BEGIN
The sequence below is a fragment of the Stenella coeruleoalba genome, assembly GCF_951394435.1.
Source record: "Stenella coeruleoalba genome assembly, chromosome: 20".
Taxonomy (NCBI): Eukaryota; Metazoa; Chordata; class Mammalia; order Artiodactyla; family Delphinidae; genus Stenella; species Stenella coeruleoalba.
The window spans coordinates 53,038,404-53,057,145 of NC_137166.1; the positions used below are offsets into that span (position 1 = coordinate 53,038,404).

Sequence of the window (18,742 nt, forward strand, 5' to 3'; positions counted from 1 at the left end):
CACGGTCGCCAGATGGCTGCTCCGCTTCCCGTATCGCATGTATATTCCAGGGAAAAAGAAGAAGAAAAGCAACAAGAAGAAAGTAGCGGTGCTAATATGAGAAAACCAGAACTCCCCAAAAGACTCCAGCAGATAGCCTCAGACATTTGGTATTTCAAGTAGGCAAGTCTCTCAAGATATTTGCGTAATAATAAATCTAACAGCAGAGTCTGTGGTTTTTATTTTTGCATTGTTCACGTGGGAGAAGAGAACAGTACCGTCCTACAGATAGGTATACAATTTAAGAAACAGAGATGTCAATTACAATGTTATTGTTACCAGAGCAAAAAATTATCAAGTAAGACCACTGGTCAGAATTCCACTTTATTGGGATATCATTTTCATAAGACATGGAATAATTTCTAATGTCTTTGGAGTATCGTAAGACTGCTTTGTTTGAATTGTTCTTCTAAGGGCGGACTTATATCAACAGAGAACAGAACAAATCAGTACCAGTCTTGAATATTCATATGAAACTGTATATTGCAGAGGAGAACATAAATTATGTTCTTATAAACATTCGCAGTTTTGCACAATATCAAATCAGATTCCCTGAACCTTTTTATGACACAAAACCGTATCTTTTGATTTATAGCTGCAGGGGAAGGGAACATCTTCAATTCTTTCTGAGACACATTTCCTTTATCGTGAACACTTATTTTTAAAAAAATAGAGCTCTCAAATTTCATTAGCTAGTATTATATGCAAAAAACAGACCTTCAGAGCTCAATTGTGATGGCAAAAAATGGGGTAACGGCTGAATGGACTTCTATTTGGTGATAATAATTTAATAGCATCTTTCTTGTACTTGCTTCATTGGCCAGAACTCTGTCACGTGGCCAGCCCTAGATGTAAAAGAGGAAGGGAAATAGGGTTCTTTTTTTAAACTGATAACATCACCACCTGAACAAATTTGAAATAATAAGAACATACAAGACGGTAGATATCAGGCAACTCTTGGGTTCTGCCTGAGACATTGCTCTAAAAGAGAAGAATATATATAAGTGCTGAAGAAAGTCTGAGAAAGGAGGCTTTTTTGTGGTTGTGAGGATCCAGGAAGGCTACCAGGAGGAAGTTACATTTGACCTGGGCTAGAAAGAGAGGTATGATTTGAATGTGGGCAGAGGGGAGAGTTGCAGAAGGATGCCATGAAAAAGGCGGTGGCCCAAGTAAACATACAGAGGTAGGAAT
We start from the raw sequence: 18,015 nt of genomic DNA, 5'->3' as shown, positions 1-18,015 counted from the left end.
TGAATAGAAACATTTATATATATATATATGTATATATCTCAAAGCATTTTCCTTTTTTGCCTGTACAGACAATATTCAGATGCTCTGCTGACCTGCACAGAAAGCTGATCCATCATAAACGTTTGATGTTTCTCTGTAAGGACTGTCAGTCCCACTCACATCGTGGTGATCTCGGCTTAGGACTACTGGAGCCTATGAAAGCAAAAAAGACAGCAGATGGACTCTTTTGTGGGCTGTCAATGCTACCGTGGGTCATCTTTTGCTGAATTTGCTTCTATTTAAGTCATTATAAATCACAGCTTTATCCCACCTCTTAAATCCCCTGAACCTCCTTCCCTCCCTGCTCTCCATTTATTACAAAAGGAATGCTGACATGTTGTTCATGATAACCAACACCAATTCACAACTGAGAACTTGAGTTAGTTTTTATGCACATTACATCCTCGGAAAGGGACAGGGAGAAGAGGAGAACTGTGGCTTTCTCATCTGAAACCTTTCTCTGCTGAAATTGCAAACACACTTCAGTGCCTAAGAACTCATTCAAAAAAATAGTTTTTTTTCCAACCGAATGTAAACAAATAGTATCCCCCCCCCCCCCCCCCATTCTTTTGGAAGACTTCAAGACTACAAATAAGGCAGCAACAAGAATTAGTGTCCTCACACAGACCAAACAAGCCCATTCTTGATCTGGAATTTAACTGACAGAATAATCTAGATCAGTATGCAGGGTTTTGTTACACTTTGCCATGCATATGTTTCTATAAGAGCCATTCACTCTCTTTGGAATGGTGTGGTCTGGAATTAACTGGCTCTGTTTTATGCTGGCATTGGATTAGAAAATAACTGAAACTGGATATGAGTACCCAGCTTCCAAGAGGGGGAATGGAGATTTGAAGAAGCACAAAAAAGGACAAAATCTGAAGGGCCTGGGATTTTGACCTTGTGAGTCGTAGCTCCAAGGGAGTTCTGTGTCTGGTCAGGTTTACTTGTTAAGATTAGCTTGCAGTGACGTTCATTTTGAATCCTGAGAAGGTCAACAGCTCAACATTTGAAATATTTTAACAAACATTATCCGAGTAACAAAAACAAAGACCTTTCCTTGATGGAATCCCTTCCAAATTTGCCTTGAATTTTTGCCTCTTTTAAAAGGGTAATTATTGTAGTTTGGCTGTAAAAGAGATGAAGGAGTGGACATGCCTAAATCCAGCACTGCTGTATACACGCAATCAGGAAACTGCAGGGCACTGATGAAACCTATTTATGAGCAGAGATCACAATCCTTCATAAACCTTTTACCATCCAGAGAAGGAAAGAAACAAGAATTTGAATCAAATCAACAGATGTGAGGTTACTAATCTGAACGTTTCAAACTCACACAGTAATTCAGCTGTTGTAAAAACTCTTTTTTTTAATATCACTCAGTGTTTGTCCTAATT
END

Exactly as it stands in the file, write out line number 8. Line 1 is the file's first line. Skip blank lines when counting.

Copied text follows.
TGAATAGAAACATTTATATATATATATATGTATATATCTCAAAGCATTTTCCTTTTTTGCCTGTACAGACAATATTCAGATGCTCTGCTGACCTGCACAGAAAGCTGATCCATCATAAACGTTTGATGTTTCTCTGTAAGGACTGTCAGTCCCACTCACATCGTGGTGATCTCGGCTTAGGACTACTGGAGCCTATGAAAGCAAAAAAGACAGCAGATGGACTCTTTTGTGGGCTGTCAATGCTACCGTGGGTCATCTTTTGCTGAATTTGCTTCTATTTAAGTCATTATAAATCACAGCTTTATCCCACCTCTTAAATCCCCTGAACCTCCTTCCCTCCCTGCTCTCCATTTATTACAAAAGGAATGCTGACATGTTGTTCATGATAACCAACACCAATTCACAACTGAGAACTTGAGTTAGTTTTTATGCACATTACATCCTCGGAAAGGGACAGGGAGAAGAGGAGAACTGTGGCTTTCTCATCTGAAACCTTTCTCTGCTGAAATTGCAAACACACTTCAGTGCCTAAGAACTCATTCAAAAAAATAGTTTTTTTTCCAACCGAATGTAAACAAATAGTATCCCCCCCCCCCCCCCCCATTCTTTTGGAAGACTTCAAGACTACAAATAAGGCAGCAACAAGAATTAGTGTCCTCACACAGACCAAACAAGCCCATTCTTGATCTGGAATTTAACTGACAGAATAATCTAGATCAGTATGCAGGGTTTTGTTACACTTTGCCATGCATATGTTTCTATAAGAGCCATTCACTCTCTTTGGAATGGTGTGGTCTGGAATTAACTGGCTCTGTTTTATGCTGGCATTGGATTAGAAAATAACTGAAACTGGATATGAGTACCCAGCTTCCAAGAGGGGGAATGGAGATTTGAAGAAGCACAAAAAAGGACAAAATCTGAAGGGCCTGGGATTTTGACCTTGTGAGTCGTAGCTCCAAGGGAGTTCTGTGTCTGGTCAGGTTTACTTGTTAAGATTAGCTTGCAGTGACGTTCATTTTGAATCCTGAGAAGGTCAACAGCTCAACATTTGAAATATTTTAACAAACATTATCCGAGTAACAAAAACAAAGACCTTTCCTTGATGGAATCCCTTCCAAATTTGCCTTGAATTTTTGCCTCTTTTAAAAGGGTAATTATTGTAGTTTGGCTGTAAAAGAGATGAAGGAGTGGACATGCCTAAATCCAGCACTGCTGTATACACGCAATCAGGAAACTGCAGGGCACTGATGAAACCTATTTATGAGCAGAGATCACAATCCTTCATAAACCTTTTACCATCCAGAGAAGGAAAGAAACAAGAATTTGAATCAAATCAACAGATGTGAGGTTACTAATCTGAACGTTTCAAACTCACACAGTAATTCAGCTGTTGTAAAAACTCTTTTTTTTAATATCACTCAGTGTTTGTCCTAATT